By Bradley Turcotte
After nearly a decade at the Great Canadian Theatre Company (GCTC), Eric Coates is departing his role as artistic director (AD). As he exits stage left, he leaves behind a legacy of championing challenging and political theatre.
Raised in Guelph, Coates began his theatre career as an actor at the prolific Stratford Festival before moving to the Blyth Festival where he worked for 19 consecutive seasons as an actor, playwright, and finally AD from 2003 to 2012. Additionally, Coates served two terms as president of the Professional Association of Canadian Theatres from 2009 to 2015.
When Coates made his debut at GCTC in 2012, he was determined to reflect “the nature of the political game in Canada” and this intent was well received by Ottawa audiences over his nine years as AD.
With GCTC since 2014, managing director Hugh Neilson says when he first met Coates in the 2000s, he took notice of Coates’ “savvy sense of humor.”
“Behind that is this indelible intellect and a wonderfully political mind,” Neilson observes. “As I watched him work for these past seven years, I discovered he has an unparalleled commitment to the intentions of the artist and the playwright.”
With his heritage including Samish First Nation, Coates says he felt a “stronger sense of accountability” to produce diverse programming. Productions under Coates’ watch included Trey Anthony’s How Black Mothers Say I Love You and Fisheyes by Anita Majumdar.
Playwright Darrah Teitel’s work Behaviour explores heavy themes, and the writer says Coates’ support of female artists is exemplary.
While attending a workshop Coates organized, Teitel “scrawled some words” in a notebook and read them out loud. This powerful prose struck Coates, and what would develop into Behaviour was born.
“He knew from the very beginning that he wanted to do something that would be incendiary, and together we did it,” Teitel says of Behaviour, which has also graced the stage in Montreal.
“He was really great for Ottawa theatre. I think it’s sad he’s leaving in many ways because he produced some of the better plays I saw in the time I lived there,” Teitel adds. “He’s going to leave a big Eric-sized hole. I want people to realize how supportive he was, particularly of young women.”
When asked to reflect on his time in Ottawa, Coates describes the city’s theatre community as “an interesting beast” that needs another organization like GCTC to keep talented players employed. Yet it is the atmosphere of Kitchissippi he will miss the most.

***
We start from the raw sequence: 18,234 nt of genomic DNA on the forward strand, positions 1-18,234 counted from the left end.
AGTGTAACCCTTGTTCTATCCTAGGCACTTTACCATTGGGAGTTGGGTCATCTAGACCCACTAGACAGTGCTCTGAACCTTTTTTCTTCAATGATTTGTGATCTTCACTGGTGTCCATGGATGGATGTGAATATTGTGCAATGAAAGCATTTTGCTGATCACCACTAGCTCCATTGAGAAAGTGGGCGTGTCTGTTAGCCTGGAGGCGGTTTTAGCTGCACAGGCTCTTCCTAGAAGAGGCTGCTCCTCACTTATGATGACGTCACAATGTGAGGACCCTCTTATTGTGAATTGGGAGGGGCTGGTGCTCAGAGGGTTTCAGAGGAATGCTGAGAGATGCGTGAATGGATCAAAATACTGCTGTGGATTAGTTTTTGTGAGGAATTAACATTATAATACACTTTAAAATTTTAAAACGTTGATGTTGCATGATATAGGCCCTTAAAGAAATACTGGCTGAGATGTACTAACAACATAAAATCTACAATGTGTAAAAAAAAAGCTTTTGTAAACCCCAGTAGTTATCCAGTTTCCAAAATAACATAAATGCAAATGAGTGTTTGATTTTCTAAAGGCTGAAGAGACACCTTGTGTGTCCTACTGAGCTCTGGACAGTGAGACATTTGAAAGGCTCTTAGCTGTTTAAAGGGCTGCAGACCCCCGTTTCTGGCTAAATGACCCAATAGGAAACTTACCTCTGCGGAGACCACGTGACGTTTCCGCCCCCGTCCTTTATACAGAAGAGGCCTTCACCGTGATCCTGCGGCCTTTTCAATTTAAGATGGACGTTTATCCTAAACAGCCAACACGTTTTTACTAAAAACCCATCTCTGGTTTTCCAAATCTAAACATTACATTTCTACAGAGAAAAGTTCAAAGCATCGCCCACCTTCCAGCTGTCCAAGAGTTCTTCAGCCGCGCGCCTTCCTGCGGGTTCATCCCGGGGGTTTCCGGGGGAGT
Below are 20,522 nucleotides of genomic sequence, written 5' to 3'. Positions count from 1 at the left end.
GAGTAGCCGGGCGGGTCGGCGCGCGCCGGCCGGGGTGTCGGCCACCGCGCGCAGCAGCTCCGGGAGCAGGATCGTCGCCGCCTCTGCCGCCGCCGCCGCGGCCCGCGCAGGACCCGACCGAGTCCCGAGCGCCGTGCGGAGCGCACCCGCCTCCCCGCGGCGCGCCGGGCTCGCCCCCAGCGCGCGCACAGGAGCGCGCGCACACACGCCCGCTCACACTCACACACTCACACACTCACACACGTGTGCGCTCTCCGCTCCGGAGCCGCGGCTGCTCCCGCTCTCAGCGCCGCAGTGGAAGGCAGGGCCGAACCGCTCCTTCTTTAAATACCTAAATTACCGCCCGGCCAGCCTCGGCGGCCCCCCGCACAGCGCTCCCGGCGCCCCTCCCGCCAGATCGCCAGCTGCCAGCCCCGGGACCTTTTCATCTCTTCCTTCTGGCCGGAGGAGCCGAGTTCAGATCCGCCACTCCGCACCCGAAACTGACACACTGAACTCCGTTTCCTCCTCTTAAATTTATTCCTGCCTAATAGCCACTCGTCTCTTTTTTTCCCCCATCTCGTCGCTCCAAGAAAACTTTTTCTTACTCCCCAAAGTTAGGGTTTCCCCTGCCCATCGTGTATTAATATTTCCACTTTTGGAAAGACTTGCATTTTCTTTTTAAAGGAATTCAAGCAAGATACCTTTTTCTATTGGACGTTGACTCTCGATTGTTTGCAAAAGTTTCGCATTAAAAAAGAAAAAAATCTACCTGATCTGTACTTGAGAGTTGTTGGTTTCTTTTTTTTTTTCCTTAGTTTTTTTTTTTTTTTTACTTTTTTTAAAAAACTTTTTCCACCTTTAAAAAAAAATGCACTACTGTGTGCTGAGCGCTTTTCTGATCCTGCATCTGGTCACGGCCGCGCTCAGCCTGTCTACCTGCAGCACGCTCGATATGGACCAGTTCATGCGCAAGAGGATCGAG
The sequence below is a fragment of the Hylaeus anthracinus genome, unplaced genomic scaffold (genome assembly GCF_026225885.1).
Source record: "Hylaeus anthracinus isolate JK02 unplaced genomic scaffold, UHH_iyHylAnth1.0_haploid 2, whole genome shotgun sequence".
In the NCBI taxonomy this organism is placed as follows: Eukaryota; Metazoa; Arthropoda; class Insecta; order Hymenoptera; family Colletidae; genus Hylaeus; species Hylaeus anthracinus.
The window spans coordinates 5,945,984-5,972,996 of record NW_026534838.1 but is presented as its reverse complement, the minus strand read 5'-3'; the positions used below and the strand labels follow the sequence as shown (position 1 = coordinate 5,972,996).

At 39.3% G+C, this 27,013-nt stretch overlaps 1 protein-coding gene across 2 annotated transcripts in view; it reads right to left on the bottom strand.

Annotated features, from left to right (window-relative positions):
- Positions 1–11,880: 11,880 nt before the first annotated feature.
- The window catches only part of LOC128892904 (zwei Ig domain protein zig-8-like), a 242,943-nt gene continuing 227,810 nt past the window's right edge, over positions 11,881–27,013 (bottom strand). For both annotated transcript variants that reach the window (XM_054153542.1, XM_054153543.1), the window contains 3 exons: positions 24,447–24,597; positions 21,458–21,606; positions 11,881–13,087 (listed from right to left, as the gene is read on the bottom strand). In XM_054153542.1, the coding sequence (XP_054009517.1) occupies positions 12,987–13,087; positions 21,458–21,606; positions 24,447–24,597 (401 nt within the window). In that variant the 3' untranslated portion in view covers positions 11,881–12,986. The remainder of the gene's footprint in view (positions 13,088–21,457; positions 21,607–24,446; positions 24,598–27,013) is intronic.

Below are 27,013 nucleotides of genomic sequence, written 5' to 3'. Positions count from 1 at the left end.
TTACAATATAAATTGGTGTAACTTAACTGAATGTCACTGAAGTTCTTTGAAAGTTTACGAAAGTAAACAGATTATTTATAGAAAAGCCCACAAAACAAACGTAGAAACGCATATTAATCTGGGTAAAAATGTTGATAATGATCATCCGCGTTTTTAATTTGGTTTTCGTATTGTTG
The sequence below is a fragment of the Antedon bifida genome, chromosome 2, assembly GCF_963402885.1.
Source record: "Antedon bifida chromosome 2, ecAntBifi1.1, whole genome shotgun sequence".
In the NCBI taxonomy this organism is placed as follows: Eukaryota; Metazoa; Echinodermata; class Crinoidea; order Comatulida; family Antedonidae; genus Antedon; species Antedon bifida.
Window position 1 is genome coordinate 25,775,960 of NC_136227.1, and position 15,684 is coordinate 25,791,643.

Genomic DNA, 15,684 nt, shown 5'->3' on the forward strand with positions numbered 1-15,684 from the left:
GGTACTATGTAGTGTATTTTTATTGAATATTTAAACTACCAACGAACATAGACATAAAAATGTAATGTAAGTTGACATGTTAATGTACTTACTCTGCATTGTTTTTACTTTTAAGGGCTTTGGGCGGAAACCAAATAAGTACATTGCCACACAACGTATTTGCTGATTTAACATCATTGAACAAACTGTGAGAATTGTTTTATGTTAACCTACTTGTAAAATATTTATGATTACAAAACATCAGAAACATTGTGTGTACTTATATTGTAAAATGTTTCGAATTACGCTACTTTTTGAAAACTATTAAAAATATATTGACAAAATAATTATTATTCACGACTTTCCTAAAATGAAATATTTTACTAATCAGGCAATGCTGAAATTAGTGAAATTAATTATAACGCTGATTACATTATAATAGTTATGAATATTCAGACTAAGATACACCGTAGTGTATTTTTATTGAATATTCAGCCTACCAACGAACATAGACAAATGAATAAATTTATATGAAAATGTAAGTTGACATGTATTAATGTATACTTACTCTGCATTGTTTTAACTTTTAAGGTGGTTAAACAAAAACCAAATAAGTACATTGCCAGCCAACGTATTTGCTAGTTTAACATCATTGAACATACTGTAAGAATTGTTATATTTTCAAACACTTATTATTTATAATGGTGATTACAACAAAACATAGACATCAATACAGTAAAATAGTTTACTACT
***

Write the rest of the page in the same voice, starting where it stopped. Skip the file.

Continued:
“It is one of my favourite places I have ever lived,” Coates says. “It’s busy and exciting. People who don’t live in Ottawa aren’t aware that there are neighbourhoods that are active and full of young, enterprising folks — at least it was before the pandemic hit.”
COVID-19 has devastated the theatre community, Coates says, especially for independent artists who rely on self-employed income. Yet the pandemic has allowed the opportunity for reassessment, which also played a role in Coates’ decision to move on from GCTC.
“We are in such an unexpected time, but the future is looking good,” Neilson says. “We’ve had an opportunity to really look at the organization and you will be seeing restructuring that will have an impact on how we work. We are going to be back in a big way.”
While Coates has delivered his GCTC soliloquy, the 2021-2022 season is his programming, and Neilson says it is “different from anything you have seen in the past.”
Coates will not be leaving the Canadian arts scene when his time ends with the GCTC in May. He plans to split his time between Stratford and the west coast where he will learn and write about the Salish language.
Coates says he hopes his time at GCTC will be remembered, not for personal triumph, but for the impact he made on emerging artists.
“A number of people came through the organization as interns or through mentorship programs who would have gone on to really interesting vibrant careers,” Coates says. “That is what you always wish for: that the next generation had a good experience working with you and that it helped them make the next leap.”